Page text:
The panelists – speaking at an event organised within the framework of the Observatory for the Protection of Human Rights Defenders (FIDH-OMCT) and co-sponsored by Amnesty International and the International Service for Human Rights – testified that we are in the midst of a ‘global crackdown’ on human rights defenders, with laws being used and abused to silence dissent, restrict the independence and resources of NGOs, criminalise protest, and detain defenders contrary to international standards.
‘Around the world governments are using the imperatives of economic development and the need to counter terrorism and violent extremism to justify, or as a subterfuge for, laws and policies which unnecessarily and disproportionately restrict the rights to freedom of expression, association and assembly,’ said UN Special Rapporteur on Human Rights Defenders, Michel Forst. ‘Increasingly, these laws not only restrict but criminalise the exercise of these rights and the vital work of human rights defenders,’ he added.
Fellow panelist Sharon Hom, Executive Director of Human Rights in China, testified that recently enacted or proposed laws on national security, counter-terrorism and the management of foreign non-governmental organisations in China all have the purpose or effect of restricting and criminalising human rights work, in contravention of the UN Declaration on Human Rights Defenders. ‘Restrictive and overbroad legislation is increasingly used in China to legitimate the harassment, arrest or arbitrary detention of human rights defenders,’ said Ms Hom, citing as an example the more than 200 human rights defenders and lawyers who have been harassed, detained and even disappeared in China since July 2015.
Paul Nsapu Mukulu, Director of Ligue des Electeurs in the Democratic Republic of Congo and FIDH Secretary General, told the UN event that there is a particularly concerning trend of governments using laws to restrict the rights to freedom of expression, association and assembly in the lead up to elections in African States. ‘Broad concepts such as “national security” and “public order” should not be used to justify arbitrary or disproportionate restrictions on the work of human rights defenders,’ Mr Mukulu said.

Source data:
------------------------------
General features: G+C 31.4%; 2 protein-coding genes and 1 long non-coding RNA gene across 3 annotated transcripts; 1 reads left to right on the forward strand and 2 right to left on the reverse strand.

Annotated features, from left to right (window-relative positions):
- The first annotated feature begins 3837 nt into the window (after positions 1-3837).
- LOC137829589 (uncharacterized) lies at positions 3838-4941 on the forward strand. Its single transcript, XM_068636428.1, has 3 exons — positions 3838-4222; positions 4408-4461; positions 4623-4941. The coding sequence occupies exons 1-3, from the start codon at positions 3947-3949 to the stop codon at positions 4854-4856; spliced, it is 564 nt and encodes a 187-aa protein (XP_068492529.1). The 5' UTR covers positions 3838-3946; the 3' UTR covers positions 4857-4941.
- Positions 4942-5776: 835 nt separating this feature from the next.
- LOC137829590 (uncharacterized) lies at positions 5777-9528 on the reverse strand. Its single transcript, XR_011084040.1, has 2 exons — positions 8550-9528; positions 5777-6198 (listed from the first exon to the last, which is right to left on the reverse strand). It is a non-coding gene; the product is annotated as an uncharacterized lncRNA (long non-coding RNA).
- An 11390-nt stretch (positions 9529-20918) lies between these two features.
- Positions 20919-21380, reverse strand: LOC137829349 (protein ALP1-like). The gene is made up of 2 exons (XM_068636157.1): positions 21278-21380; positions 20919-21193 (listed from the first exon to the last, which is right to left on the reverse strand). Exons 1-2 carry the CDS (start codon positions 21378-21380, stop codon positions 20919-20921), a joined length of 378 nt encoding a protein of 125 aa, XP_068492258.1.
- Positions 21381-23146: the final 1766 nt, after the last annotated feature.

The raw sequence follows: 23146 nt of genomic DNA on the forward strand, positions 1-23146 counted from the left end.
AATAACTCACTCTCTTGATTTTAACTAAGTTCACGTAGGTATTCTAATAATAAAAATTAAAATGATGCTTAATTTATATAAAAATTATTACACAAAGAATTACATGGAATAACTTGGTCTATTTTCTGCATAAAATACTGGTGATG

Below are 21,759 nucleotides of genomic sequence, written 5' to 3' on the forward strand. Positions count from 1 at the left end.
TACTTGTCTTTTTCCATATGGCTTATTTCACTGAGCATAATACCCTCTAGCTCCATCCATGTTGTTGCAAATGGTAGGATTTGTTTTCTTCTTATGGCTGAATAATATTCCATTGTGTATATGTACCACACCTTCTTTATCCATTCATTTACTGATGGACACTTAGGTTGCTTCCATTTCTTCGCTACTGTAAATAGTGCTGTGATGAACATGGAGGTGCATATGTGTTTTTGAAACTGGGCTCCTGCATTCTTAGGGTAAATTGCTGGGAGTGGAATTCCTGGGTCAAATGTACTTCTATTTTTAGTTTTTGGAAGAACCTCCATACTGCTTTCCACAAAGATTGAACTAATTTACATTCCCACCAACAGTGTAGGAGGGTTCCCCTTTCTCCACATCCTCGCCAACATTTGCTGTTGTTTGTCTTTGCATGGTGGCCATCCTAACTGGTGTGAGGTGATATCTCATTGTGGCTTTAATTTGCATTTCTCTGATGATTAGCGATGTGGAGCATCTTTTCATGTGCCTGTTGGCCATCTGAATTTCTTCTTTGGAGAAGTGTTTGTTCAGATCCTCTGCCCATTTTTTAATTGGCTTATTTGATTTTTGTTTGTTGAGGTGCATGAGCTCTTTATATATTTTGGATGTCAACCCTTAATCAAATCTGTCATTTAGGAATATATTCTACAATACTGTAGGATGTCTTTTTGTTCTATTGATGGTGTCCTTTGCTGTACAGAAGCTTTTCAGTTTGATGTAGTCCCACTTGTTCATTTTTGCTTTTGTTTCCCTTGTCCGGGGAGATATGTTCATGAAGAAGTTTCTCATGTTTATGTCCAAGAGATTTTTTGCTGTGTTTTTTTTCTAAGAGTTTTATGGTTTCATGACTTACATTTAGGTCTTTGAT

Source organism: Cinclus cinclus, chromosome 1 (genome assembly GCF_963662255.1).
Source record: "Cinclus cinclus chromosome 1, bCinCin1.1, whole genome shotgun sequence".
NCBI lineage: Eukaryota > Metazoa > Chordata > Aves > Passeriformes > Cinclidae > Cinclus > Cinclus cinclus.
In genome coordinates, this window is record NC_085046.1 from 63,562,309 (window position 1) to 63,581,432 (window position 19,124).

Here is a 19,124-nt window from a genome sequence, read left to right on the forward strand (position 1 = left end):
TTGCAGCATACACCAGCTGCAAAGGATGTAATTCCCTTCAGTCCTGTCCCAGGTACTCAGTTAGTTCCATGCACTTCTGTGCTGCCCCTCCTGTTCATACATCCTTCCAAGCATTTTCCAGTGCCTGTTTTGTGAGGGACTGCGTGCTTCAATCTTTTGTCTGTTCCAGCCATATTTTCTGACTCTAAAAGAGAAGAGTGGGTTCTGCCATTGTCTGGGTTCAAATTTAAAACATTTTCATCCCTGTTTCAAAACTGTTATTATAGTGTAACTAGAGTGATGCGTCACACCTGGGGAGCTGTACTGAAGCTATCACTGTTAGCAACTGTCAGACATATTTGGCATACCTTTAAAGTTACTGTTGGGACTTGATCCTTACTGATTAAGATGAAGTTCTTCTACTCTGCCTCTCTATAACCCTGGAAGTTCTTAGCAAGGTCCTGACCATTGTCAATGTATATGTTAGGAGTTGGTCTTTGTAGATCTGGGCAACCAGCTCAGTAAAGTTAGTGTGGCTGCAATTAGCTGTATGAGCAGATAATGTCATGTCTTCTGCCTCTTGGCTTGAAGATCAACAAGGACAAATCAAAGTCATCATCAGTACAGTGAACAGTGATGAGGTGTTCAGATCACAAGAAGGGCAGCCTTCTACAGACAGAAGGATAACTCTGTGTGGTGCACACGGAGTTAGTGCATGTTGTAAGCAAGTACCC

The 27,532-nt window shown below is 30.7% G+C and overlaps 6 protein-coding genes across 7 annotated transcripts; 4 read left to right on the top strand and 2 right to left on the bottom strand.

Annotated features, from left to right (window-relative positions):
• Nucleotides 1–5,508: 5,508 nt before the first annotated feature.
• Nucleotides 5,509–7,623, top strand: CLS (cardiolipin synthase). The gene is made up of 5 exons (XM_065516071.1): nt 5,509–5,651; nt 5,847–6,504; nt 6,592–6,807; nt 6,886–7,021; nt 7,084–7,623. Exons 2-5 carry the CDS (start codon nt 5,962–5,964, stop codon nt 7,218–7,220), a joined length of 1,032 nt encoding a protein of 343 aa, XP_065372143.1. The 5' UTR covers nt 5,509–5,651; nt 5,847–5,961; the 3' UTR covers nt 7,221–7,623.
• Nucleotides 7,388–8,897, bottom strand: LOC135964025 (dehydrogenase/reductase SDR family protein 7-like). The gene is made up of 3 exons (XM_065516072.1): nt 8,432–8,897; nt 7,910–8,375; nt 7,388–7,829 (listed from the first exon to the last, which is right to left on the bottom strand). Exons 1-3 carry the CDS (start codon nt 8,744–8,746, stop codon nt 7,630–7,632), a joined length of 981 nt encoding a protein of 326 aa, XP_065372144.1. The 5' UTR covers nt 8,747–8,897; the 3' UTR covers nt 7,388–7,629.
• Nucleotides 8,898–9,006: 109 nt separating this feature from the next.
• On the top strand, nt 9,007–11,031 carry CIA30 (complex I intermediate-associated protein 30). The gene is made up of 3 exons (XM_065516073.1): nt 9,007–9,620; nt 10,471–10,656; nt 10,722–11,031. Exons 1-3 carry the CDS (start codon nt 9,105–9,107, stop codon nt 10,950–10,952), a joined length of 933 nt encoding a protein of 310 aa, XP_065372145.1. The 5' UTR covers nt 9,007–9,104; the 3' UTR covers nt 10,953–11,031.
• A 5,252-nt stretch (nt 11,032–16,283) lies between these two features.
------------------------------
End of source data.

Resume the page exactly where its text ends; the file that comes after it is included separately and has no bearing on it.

Meanwhile, human rights activist and head of Russian human rights NGO ADC Memorial, Stephania Kulaeva, gave evidence that legal restrictions on NGO access to funding from abroad, and the designation of NGOs that receive such funds as ‘foreign agents’ or spies, has forced the closure or relocation of many organisations in Russia. ADC Memorial itself was forced to close its operations in Russia and relocate after being stigmatised as a ‘foreign agent’. ‘The foreign agent law and the more recent “Law on Undesirable Organisations” have a negative impact not only on the NGOs concerned but on the many marginalised or vulnerable individuals and groups who rely on such organisations to stand up and speak out for their fundamental human rights,’ Ms Kulaeva said.
Ms Kulaeva also gave evidence as to the enactment and application of laws which target and criminalise particular groups of human rights defenders or advocacy on particular human rights issues. ‘Russia’s sweeping anti-LGBTI laws not only criminalise homosexuality, but also certain forms of advocacy in relation to the rights to equality and non-discrimination,’ Ms Kulaeva said.
Responding to these disturbing trends, the organisations holding and sponsoring the event called on all States to review and repeal laws and policies which operate to restrict or criminalise the work of human rights defenders and enact specific laws and policies to give full force and effect to the UN Declaration on Human Rights Defenders at the national level, including by enshrining the right to access and communicate with the UN and to be protected from intimidation and reprisals in connection with such cooperation. States should also ensure that the draft resolution on the protection of human rights defenders currently being negotiated at the UN General Assembly contains clear calls and provides explicit directions by States in that regard.